A cholecystectomy is a procedure to remove your gallbladder. The gallbladder is a small organ under your liver that stores a digestive juice called bile which is made in the liver; it is on the upper right side of your abdomen.
A cholecystectomy may be done if your gallbladder:
Gallbladder problems may cause pain which:
Other symptoms may include nausea, vomiting, fever, and chills.
All surgeries have risks, gallbladder surgery risks can include:
Small incisions are made in your abdomen, and the scope is put through one of the incisions. Surgical tools are put through other incisions. Small clips are used to close the connection between the gallbladder and the bile duct. The gallbladder can be detached from the liver. The gallbladder is removed through one of the incisions; bile still flows from the liver to the small intestine.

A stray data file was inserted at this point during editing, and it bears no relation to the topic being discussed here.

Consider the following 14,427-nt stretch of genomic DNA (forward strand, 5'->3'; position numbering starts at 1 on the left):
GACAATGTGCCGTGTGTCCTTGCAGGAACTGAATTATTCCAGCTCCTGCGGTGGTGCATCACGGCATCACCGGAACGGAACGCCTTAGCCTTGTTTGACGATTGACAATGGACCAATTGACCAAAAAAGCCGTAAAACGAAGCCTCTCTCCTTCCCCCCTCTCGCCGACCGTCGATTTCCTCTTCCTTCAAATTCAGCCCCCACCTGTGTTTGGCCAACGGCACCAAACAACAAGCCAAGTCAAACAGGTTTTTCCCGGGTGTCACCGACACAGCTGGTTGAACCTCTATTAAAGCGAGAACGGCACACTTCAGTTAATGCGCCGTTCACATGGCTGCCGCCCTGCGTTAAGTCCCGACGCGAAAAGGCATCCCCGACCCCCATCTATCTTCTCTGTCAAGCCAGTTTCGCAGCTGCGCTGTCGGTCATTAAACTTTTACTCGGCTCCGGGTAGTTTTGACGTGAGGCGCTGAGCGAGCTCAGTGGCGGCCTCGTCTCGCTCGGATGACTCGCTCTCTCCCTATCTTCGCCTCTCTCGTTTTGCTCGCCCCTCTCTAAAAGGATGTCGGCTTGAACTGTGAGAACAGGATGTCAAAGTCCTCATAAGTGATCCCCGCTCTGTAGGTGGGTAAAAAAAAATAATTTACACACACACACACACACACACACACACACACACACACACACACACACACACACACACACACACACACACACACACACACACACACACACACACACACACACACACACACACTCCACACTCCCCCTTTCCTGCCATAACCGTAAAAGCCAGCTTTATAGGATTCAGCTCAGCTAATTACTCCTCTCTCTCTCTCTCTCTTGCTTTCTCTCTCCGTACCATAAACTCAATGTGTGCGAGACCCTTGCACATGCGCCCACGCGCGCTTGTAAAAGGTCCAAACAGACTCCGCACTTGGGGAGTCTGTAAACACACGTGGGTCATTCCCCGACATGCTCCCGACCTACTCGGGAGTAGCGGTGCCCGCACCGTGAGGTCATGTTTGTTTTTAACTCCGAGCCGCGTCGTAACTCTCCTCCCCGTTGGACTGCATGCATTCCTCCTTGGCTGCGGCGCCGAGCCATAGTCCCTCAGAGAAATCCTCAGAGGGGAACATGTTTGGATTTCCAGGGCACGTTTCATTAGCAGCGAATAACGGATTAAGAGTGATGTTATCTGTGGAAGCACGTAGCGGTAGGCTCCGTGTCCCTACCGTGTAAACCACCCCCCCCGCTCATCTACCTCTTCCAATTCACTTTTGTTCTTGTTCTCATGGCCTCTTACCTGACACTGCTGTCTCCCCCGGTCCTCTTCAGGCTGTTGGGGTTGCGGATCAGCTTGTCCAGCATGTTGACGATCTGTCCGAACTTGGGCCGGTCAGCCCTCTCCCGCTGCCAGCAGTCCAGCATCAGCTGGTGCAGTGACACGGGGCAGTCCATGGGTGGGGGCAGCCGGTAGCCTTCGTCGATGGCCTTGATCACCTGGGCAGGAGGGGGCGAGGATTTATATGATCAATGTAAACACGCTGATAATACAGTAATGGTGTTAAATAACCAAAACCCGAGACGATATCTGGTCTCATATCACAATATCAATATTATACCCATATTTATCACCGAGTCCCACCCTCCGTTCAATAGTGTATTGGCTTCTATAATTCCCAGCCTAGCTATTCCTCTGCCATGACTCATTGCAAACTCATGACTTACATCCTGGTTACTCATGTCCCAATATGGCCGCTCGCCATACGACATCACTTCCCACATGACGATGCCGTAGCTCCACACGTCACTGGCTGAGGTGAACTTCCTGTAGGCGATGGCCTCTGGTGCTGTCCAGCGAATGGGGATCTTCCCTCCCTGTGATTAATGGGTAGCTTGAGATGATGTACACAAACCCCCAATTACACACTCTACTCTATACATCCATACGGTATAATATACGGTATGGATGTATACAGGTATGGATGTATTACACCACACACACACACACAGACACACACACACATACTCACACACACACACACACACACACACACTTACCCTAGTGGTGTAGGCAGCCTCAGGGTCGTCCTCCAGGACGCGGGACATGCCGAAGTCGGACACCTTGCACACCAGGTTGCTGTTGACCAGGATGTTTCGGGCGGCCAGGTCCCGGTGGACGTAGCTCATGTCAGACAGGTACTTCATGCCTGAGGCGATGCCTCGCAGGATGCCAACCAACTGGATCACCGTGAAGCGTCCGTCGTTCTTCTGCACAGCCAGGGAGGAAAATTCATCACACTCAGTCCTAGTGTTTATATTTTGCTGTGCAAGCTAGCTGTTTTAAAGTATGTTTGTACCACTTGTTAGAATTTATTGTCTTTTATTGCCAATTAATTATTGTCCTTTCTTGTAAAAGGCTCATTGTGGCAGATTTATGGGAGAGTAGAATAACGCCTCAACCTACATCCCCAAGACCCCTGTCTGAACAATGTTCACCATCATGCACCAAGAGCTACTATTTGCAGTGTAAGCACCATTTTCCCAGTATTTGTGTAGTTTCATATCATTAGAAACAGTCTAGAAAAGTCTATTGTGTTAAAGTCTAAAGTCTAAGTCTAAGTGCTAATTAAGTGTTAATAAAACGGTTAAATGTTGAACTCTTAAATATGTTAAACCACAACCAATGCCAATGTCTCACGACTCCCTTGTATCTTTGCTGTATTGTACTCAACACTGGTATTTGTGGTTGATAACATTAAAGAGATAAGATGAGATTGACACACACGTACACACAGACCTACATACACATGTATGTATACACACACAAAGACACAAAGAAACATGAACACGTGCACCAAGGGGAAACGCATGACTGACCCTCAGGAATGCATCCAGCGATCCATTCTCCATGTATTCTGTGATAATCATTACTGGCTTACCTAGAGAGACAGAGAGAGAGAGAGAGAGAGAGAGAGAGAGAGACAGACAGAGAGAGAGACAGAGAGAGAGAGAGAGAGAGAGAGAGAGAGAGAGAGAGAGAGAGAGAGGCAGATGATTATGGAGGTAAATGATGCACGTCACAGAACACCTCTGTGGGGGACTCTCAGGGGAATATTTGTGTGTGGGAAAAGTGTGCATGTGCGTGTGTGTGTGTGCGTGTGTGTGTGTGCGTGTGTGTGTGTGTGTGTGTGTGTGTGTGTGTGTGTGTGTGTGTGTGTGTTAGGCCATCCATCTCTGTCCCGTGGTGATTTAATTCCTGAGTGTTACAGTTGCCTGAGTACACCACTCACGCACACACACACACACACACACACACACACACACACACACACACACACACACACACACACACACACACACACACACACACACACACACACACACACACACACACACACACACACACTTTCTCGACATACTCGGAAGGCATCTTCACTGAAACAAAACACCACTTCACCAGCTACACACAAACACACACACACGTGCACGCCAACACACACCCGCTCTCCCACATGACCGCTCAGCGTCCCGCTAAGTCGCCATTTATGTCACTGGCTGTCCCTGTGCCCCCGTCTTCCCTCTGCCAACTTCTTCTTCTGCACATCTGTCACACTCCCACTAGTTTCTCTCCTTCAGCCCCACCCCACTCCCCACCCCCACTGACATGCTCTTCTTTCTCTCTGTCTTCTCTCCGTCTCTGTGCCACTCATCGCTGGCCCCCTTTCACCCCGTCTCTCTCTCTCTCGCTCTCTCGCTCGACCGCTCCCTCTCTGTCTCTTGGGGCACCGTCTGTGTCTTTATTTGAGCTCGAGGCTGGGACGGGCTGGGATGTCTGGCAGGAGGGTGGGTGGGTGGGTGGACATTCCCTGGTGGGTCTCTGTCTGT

Once the surgery is done, all tools are removed, and incisions are closed with stitches or staples. Sometimes, a laparoscopic surgery may need to be changed to an open surgery using one large incision. This change may occur because of scar tissue, unusual anatomy or for some other reason.
For this surgery, a thin tube with a tiny camera is used called a laparoscope. The scope sends images from inside your body to a video screen allowing the surgeon to view and work on your gallbladder.
You’ll be sent to a room to wake up from the anesthesia and will likely go home the same day. In some cases, an overnight stay is needed. When you are released to go home, someone will have to drive you.